Friday, 11 July 2008

Wal-Mart to ban sales of wood from threatened rainforests

Wal-Mart to ban sales of wood products from threatened rainforests

mongabay.comJuly 14, 2008

Wal-Mart, America's biggest retailer, has joined an initiative to conserve the world's most valuable and threatened forests. In an announcement Monday, Wal-Mart said if would participate in the World Wildlife Fund's (WWF) Global Forest & Trade Network (GFTN), an effort to rein in illegal and unsustainable logging.

GFTN promotes "responsible management" of forests in the Amazon, Russia, Borneo, Sumatra, Congo, Mekong (Southeast Asia) and other areas where forests are threatened, according to the environmental group. "With nearly half of the world's forests already gone, action is urgently needed," said Suzanne Apple, WWF-US vice-president for Business & Industry.

"Wal-Mart's commitment to support responsible forestry answers that call to action." "One of our goals at Wal-Mart is to sell products that sustain and protect our resources. By joining the GFTN we can further this goal by providing our customers with a reliable supply of wood products that come from responsibly managed forests," said Matt Kistler, Wal-Mart's Senior Vice President of Sustainability. "This is just one way Wal-Mart is helping our customers save money and live better."

Under the terms of the agreement, Wal-Mart has one year to complete an assessment of where its wood furniture is sourced and whether the wood is from legal and well-managed forests. Following the assessment, Wal-Mart will eliminate wood from illegal and unknown sources within five years.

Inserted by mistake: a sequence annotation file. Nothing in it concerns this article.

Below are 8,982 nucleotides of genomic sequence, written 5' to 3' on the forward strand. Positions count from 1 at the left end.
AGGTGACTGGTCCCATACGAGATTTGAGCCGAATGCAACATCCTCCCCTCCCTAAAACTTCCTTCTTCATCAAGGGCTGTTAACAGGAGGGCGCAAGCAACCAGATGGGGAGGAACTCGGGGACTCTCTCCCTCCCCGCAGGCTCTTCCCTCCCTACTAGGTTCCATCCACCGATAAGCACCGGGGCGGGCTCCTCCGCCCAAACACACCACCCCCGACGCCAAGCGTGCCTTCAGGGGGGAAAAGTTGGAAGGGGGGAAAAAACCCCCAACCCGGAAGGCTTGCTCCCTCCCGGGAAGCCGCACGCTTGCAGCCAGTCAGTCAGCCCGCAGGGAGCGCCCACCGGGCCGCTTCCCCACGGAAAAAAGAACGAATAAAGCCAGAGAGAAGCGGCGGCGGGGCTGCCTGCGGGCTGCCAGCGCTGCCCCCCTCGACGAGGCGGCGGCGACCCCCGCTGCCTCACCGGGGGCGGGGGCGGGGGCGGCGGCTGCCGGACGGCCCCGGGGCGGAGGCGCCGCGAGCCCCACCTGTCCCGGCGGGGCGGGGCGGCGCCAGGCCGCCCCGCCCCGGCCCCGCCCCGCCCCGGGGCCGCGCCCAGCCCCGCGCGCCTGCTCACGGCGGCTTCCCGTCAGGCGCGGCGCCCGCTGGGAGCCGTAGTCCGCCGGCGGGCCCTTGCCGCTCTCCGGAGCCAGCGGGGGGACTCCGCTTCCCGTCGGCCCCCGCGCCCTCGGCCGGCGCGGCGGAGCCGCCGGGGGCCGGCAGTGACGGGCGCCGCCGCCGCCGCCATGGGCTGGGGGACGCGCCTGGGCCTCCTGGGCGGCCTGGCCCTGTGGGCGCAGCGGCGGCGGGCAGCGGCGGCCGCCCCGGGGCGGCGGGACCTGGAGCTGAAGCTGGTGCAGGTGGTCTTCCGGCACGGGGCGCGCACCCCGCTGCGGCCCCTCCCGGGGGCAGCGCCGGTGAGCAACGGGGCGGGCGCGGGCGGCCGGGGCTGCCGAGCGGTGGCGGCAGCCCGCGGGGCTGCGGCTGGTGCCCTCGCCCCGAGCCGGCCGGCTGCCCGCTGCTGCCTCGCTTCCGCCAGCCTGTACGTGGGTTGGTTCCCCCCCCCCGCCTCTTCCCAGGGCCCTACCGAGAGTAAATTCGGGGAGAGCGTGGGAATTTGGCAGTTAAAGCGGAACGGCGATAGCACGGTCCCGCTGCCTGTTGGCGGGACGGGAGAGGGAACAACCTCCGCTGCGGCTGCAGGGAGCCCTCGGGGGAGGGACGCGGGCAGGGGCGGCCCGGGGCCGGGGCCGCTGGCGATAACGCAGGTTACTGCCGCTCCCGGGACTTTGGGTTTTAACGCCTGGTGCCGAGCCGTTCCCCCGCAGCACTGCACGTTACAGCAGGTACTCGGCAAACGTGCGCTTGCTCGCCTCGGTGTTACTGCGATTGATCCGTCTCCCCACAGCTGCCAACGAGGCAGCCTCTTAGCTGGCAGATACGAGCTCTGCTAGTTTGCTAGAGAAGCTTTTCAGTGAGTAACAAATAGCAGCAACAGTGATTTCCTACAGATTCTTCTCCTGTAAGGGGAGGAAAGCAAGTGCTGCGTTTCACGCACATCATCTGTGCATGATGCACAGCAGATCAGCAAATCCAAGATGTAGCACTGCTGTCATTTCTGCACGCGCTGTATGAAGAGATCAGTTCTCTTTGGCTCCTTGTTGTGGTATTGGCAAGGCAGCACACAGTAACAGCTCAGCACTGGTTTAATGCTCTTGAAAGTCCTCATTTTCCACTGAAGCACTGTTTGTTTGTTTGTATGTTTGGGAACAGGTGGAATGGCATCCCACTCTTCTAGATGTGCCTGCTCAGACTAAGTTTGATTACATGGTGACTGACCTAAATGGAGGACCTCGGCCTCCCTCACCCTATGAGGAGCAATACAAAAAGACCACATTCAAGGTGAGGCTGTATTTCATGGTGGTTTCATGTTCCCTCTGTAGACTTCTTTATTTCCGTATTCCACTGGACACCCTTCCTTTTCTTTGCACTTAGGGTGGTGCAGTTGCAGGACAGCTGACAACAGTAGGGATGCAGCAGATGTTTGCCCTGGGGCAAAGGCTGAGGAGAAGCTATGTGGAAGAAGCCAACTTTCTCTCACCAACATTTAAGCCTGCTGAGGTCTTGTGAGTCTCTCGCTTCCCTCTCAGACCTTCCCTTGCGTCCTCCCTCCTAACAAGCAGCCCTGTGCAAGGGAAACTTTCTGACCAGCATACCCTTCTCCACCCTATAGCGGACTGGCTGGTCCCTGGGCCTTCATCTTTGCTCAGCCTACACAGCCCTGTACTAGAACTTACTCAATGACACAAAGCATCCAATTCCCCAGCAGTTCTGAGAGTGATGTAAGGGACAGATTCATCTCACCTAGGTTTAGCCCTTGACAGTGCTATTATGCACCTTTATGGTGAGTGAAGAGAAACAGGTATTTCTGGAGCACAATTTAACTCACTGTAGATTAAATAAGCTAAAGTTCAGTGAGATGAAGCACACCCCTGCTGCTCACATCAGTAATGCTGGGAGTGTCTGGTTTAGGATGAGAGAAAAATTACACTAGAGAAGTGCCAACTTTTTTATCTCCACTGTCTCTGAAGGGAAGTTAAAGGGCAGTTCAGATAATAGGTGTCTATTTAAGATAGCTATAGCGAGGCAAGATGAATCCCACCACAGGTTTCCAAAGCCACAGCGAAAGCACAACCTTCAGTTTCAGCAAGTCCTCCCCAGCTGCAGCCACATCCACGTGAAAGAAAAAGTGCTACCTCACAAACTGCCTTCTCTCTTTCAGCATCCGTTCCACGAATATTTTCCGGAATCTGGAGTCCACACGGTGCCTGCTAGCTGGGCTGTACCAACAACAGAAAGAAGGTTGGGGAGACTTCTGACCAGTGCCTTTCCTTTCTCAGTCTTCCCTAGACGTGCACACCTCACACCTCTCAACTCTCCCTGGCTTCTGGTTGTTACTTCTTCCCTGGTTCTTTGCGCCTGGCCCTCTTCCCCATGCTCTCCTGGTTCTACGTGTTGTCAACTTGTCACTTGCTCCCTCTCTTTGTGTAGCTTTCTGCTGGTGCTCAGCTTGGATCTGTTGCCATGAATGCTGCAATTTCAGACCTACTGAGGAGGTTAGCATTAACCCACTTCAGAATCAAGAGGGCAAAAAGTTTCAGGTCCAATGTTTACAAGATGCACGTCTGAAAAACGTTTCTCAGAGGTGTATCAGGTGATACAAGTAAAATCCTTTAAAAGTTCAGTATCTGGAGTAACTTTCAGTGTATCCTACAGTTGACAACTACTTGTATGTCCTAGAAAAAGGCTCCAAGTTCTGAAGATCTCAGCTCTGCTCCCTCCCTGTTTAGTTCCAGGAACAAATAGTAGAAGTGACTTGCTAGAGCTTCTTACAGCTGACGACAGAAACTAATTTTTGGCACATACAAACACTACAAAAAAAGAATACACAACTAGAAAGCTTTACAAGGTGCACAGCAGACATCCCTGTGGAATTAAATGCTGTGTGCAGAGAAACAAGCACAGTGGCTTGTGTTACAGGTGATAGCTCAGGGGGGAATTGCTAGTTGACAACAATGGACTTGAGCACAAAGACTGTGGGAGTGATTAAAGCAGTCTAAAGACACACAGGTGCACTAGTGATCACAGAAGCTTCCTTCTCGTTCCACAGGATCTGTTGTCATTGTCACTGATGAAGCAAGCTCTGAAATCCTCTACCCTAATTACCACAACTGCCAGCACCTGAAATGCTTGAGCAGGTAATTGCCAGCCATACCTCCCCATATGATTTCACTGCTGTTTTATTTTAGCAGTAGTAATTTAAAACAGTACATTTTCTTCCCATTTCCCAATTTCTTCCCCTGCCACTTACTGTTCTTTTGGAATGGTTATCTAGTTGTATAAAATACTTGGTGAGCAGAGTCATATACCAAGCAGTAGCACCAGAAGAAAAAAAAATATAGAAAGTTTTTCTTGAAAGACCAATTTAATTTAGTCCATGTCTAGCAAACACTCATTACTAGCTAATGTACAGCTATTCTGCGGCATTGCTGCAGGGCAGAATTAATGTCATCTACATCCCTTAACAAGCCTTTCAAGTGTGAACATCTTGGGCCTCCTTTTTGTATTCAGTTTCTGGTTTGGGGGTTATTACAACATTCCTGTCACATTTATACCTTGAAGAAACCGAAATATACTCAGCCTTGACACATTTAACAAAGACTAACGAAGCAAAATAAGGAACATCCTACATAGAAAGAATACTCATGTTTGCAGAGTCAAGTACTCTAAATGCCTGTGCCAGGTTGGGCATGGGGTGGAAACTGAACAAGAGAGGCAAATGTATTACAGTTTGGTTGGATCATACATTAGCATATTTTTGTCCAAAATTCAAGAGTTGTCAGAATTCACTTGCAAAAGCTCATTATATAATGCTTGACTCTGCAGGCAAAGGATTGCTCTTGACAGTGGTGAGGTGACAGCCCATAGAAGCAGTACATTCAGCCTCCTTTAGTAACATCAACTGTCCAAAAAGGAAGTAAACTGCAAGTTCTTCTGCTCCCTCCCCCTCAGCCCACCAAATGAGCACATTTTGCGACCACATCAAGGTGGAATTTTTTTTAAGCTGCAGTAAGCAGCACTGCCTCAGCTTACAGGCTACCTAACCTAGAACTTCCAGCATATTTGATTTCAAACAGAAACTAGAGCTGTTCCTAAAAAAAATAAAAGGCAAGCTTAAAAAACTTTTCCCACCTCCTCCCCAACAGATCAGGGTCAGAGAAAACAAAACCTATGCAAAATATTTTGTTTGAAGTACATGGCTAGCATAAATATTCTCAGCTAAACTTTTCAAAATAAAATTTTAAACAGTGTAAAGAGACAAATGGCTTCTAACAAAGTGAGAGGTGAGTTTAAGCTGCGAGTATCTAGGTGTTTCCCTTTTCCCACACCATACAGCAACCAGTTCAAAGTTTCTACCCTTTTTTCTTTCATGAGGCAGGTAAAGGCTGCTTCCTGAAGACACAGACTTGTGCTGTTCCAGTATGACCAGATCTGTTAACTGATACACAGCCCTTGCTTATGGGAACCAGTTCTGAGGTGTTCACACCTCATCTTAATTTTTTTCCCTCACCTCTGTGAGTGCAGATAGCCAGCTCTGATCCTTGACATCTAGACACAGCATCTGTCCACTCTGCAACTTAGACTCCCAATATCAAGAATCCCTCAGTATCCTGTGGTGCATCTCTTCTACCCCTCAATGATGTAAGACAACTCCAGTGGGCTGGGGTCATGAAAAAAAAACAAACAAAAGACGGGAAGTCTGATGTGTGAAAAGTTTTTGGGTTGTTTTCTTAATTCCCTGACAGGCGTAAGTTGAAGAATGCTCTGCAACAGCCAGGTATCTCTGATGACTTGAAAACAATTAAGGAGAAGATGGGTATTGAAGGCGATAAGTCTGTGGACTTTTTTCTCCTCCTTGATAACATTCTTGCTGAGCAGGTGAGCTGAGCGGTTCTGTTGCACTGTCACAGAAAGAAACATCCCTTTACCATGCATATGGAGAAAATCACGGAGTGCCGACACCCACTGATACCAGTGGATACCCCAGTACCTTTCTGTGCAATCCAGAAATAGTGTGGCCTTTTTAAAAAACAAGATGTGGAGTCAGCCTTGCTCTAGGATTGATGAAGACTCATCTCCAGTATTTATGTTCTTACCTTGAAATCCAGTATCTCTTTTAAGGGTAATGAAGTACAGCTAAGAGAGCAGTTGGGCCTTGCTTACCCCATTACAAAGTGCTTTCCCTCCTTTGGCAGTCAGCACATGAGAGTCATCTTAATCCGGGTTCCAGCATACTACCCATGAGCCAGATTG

The company will also jettison wood from forests that are of "critical importance due to their environmental, socio-economic, biodiversity or landscape values and that aren't well-managed." "The United States is the largest consumer of industrial timber, pulp and paper in the world," said Wal-Mart in a statement.

"The U.S. is also among the top destinations for imports of wood from areas where illegal logging and trade are common, such as Indonesia, China and Brazil. Thus, the U.S. market is critical to protecting forests worldwide."

The announcement comes as pat of Wal-Mart's push towards greater sustainability. Earlier this year, the retailer committed to purchasing 100 per cent of its wild caught salmon from sources certified as sustainable by the Marine Stewardship Council (MSC) within four years.

Wal-Mart has also launched "green" initiatives for its suppliers in China (where the retailer accounts for 30 percent of total foreign purchasing) and has pushed more energy efficient outlets, promoted compact florescent light bulbs in consumer-awareness campaigns, and reduced the amount of packaging used for products sold in its stores.

Some other retailers have been slower to adopt responsibly-sourced wood and paper products. Woolworth's, Australia's largest retailer, has refused to sever ties with Asia Pulp and Paper, a firm found to be conducting destructive logging of the forests of Indonesia. Instead activists say Woolworth's has responded to criticism with a greenwashing campaign to mislead consumers about the origin of its paper products